Despite all these problems the expedition finally reaches its goal, helped over the last few yards by the Martians themselves. These prove to be a bunch of insufferable old hippies, who hang around in flowing robes and carry tree branches. Mars is a utopia (’Heaven’ possibly?) where no one actually does any work and the young girls do the ‘Dance of Chastity’ (stop sniggering at the back, it’s actually rather cute). Scenes of this rural idyll are intercut with scenes of life back on Earth, mainly featuring drinking, violence, inappropriate dancing, and other sinful pursuits. ‘Love is what you call God’ the Martians sing, making us quite grateful that this is a silent movie.

But, despite all this loveliness (or perhaps because of it) the crew want to go back home. This Martian utopia looks all well and good, but of course it’s not exactly a thrill a minute. Our hero has fallen in love with the Headman’s daughter (the angelic Lilly Jacobson) which complicates things a tad, until she decides return with him to spread the word of the Martian’s creed of love and peace. Good luck with that!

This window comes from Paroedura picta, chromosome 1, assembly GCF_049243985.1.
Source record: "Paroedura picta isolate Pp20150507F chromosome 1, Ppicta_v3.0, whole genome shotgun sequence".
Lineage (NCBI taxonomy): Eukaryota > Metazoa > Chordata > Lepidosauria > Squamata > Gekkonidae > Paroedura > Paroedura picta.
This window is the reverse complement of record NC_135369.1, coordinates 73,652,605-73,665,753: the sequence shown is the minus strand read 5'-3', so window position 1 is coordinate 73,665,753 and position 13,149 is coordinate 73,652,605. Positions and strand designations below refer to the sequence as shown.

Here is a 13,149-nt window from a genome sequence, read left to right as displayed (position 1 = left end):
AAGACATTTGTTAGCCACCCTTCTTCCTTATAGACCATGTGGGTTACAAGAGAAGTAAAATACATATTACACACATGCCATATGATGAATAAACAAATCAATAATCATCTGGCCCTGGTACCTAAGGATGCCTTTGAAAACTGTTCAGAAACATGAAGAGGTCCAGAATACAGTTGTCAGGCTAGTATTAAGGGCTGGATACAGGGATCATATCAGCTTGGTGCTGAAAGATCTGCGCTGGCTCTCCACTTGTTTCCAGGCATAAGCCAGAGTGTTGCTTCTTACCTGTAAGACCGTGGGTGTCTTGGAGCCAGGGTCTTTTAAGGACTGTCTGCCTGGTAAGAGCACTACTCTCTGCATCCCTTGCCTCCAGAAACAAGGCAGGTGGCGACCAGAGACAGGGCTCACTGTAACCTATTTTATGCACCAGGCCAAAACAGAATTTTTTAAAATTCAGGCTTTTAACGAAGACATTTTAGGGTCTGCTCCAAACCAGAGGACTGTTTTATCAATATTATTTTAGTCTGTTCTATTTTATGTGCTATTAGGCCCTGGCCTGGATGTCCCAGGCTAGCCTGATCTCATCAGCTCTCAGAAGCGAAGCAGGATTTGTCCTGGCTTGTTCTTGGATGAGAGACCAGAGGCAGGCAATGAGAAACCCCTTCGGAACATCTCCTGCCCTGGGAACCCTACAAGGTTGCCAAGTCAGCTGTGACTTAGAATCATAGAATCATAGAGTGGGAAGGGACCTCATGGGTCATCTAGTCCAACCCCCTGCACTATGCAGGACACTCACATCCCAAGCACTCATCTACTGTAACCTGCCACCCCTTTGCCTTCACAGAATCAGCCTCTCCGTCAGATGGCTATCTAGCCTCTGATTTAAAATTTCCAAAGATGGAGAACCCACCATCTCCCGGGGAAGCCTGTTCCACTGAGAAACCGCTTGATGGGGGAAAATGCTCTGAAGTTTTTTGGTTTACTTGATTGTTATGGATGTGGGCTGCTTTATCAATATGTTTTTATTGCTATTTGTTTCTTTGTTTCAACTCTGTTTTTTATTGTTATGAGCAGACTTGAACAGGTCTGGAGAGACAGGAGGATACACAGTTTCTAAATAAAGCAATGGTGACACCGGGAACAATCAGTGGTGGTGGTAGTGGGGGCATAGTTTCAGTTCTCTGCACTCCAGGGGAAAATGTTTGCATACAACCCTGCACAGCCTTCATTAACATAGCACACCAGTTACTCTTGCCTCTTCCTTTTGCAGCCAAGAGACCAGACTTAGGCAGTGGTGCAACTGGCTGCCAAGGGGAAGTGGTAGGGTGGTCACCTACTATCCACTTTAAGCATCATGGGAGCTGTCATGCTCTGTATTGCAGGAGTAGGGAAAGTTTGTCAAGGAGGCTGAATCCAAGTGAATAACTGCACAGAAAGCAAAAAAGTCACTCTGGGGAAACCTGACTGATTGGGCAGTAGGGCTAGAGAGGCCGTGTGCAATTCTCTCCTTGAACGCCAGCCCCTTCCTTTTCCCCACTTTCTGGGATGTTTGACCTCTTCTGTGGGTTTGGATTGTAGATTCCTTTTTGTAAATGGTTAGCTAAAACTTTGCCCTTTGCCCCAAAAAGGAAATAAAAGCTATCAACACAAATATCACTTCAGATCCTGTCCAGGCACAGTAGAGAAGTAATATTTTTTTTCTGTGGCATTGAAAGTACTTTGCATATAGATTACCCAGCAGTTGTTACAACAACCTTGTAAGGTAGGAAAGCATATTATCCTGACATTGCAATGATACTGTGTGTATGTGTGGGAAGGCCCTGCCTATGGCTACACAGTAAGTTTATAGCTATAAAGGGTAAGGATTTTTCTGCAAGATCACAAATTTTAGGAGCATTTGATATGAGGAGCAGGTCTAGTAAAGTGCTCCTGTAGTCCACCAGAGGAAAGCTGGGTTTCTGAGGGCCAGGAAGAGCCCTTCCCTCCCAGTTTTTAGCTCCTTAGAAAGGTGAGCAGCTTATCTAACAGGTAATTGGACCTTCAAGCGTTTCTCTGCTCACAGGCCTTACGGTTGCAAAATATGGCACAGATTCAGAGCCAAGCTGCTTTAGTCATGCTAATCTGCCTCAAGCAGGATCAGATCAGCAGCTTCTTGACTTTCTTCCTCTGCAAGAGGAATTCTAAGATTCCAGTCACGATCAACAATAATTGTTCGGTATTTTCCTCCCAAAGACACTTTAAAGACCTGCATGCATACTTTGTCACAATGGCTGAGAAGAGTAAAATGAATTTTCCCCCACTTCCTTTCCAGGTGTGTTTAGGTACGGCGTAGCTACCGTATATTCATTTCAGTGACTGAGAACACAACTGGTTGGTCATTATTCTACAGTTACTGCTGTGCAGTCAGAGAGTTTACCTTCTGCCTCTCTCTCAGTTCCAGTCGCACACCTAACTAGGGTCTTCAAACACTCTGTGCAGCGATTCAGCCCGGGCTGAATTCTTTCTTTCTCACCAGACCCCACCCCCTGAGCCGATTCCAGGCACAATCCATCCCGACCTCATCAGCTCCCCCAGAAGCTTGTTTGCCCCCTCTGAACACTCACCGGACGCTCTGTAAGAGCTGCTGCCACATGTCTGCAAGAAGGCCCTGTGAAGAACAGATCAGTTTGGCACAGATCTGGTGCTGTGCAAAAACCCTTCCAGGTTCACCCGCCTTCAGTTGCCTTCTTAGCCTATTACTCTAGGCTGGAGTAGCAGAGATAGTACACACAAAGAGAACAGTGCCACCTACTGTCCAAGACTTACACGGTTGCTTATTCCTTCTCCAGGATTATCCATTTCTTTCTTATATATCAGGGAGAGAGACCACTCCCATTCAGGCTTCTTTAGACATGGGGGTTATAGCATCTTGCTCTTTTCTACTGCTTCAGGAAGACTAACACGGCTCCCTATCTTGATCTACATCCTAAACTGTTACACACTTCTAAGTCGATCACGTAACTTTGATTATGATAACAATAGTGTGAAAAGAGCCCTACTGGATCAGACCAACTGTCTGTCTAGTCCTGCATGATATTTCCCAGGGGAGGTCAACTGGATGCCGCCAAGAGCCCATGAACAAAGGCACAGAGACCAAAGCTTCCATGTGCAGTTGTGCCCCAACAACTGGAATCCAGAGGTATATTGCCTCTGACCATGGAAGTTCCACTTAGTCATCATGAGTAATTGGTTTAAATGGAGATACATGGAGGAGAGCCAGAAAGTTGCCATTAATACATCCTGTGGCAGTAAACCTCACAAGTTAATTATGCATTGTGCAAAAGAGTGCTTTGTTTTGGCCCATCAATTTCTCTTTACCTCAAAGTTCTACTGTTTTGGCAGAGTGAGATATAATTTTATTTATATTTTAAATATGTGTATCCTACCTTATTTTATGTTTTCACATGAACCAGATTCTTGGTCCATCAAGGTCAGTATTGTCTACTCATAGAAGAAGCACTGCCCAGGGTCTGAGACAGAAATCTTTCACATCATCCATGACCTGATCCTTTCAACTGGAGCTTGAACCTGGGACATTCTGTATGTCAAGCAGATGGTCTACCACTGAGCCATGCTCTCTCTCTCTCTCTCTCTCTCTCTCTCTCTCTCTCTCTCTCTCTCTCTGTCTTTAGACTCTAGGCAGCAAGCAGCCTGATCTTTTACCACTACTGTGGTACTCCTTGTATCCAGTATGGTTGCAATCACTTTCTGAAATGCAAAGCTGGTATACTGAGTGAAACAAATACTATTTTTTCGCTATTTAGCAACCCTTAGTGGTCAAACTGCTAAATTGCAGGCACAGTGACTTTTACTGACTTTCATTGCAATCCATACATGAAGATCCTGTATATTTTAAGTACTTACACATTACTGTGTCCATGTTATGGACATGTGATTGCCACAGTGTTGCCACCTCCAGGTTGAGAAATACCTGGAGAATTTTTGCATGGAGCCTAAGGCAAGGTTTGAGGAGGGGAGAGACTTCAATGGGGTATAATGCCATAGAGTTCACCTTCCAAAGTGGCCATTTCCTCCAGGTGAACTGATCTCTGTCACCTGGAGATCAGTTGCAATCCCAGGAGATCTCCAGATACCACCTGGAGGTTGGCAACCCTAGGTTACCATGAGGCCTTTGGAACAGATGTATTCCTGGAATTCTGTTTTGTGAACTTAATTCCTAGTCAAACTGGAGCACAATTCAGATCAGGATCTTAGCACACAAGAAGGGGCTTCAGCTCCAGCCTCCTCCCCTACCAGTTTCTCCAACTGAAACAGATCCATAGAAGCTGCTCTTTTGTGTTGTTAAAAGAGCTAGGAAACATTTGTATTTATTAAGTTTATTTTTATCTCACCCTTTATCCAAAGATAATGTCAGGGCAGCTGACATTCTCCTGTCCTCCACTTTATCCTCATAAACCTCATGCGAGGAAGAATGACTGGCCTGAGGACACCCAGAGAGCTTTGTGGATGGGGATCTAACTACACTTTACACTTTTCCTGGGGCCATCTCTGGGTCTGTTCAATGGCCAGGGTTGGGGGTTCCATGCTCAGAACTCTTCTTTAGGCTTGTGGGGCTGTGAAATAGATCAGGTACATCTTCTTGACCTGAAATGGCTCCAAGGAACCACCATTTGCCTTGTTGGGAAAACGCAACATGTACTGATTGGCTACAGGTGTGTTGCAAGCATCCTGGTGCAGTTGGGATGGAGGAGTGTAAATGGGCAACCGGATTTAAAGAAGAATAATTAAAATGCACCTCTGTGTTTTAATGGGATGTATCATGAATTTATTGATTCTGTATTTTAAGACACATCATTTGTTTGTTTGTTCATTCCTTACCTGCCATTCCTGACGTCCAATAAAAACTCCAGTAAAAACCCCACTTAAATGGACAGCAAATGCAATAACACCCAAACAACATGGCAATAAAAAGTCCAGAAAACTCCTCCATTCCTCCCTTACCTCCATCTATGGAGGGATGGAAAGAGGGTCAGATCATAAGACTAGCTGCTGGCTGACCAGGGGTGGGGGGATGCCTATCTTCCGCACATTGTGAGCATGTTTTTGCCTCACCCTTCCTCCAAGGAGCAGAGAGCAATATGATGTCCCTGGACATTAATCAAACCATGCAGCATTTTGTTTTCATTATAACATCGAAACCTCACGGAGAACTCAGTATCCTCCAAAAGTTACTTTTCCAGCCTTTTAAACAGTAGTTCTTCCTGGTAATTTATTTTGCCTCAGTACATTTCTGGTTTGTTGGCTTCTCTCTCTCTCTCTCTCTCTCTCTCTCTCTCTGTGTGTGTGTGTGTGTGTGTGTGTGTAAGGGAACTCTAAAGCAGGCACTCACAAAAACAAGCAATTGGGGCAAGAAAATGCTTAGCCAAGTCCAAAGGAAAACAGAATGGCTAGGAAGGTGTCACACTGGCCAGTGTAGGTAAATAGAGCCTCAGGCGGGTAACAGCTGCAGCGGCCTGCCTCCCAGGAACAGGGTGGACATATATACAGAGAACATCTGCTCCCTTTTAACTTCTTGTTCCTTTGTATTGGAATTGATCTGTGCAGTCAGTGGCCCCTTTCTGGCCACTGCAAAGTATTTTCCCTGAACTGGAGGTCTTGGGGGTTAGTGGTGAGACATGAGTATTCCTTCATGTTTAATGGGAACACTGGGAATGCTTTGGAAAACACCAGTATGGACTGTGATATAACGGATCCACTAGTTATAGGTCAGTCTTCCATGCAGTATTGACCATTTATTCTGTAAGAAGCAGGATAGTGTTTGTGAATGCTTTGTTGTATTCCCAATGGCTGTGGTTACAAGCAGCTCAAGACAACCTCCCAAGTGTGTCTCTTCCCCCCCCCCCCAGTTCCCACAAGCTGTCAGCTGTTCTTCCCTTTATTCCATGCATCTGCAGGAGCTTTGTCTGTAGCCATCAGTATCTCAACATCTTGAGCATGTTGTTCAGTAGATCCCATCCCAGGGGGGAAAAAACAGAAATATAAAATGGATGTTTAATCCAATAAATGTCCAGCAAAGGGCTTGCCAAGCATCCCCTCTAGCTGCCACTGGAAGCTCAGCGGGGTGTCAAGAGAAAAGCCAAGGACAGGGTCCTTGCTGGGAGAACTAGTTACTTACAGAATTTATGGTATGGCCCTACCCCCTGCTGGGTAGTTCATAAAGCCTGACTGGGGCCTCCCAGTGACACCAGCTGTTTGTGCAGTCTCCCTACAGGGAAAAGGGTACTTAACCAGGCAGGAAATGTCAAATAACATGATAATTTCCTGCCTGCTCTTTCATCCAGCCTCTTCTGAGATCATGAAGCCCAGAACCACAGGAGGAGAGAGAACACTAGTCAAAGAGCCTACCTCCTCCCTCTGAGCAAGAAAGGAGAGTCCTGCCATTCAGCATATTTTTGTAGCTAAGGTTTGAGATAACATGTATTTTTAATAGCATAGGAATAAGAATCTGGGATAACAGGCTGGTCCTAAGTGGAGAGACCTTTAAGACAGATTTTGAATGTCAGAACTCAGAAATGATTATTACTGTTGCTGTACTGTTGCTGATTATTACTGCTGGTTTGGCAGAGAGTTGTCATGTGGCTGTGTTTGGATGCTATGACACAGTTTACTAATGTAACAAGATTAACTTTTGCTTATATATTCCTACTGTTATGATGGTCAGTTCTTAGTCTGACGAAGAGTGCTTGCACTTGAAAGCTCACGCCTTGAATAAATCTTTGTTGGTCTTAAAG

‘For God’s sake, reconfigure the lateral sensor array!’

This film is actually most interesting for its pacifist stance. Produced towards the end of the Great War in Europe, the slaughter in the trenches must have had a profound effect on society; so much so in fact that everyone waited a whole 20 years before doing it all over again. But, to be fair, there’s nothing wrong with wearing your heart on your sleeve and the Danish filmmakers do it unapologetically here. It may seem a little naive and dated to a modern day audience though.

As a drama this is so-so stuff, but it does have some noteworthy aspects. And obviously meteors had yet to infect interstellar space in the overwhelming numbers that were present during the 1950s.

Worth a look if you are interested in the early evolution of cinematic science fiction.